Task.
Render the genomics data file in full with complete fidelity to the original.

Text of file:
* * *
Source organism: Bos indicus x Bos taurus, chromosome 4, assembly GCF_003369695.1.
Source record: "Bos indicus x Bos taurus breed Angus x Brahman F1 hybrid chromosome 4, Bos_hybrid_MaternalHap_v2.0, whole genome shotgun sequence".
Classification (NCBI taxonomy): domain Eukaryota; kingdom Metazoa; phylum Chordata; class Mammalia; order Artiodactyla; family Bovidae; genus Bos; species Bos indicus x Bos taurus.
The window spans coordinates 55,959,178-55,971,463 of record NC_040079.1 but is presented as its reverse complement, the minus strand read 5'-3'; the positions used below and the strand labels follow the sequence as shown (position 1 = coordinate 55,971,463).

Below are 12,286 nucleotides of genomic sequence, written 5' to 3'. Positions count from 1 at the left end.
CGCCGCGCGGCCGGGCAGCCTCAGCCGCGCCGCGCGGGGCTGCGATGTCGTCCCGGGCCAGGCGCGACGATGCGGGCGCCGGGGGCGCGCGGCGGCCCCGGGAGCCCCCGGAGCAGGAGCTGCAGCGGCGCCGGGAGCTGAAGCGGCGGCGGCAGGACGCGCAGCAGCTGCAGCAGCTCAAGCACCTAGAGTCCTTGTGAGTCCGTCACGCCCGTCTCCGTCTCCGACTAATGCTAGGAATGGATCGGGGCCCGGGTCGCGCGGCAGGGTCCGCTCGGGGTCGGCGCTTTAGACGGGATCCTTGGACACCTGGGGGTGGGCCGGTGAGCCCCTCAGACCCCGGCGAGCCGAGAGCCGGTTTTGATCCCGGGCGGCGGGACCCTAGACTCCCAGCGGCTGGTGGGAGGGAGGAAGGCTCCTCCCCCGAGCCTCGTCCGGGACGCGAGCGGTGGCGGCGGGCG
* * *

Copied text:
Source organism: Bos indicus x Bos taurus, chromosome 4, assembly GCF_003369695.1.
Source record: "Bos indicus x Bos taurus breed Angus x Brahman F1 hybrid chromosome 4, Bos_hybrid_MaternalHap_v2.0, whole genome shotgun sequence".
Classification (NCBI taxonomy): domain Eukaryota; kingdom Metazoa; phylum Chordata; class Mammalia; order Artiodactyla; family Bovidae; genus Bos; species Bos indicus x Bos taurus.
The window spans coordinates 55,959,178-55,971,463 of record NC_040079.1 but is presented as its reverse complement, the minus strand read 5'-3'; the positions used below and the strand labels follow the sequence as shown (position 1 = coordinate 55,971,463).

Below are 12,286 nucleotides of genomic sequence, written 5' to 3'. Positions count from 1 at the left end.
CGCCGCGCGGCCGGGCAGCCTCAGCCGCGCCGCGCGGGGCTGCGATGTCGTCCCGGGCCAGGCGCGACGATGCGGGCGCCGGGGGCGCGCGGCGGCCCCGGGAGCCCCCGGAGCAGGAGCTGCAGCGGCGCCGGGAGCTGAAGCGGCGGCGGCAGGACGCGCAGCAGCTGCAGCAGCTCAAGCACCTAGAGTCCTTGTGAGTCCGTCACGCCCGTCTCCGTCTCCGACTAATGCTAGGAATGGATCGGGGCCCGGGTCGCGCGGCAGGGTCCGCTCGGGGTCGGCGCTTTAGACGGGATCCTTGGACACCTGGGGGTGGGCCGGTGAGCCCCTCAGACCCCGGCGAGCCGAGAGCCGGTTTTGATCCCGGGCGGCGGGACCCTAGACTCCCAGCGGCTGGTGGGAGGGAGGAAGGCTCCTCCCCCGAGCCTCGTCCGGGACGCGAGCGGTGGCGGCGGGCG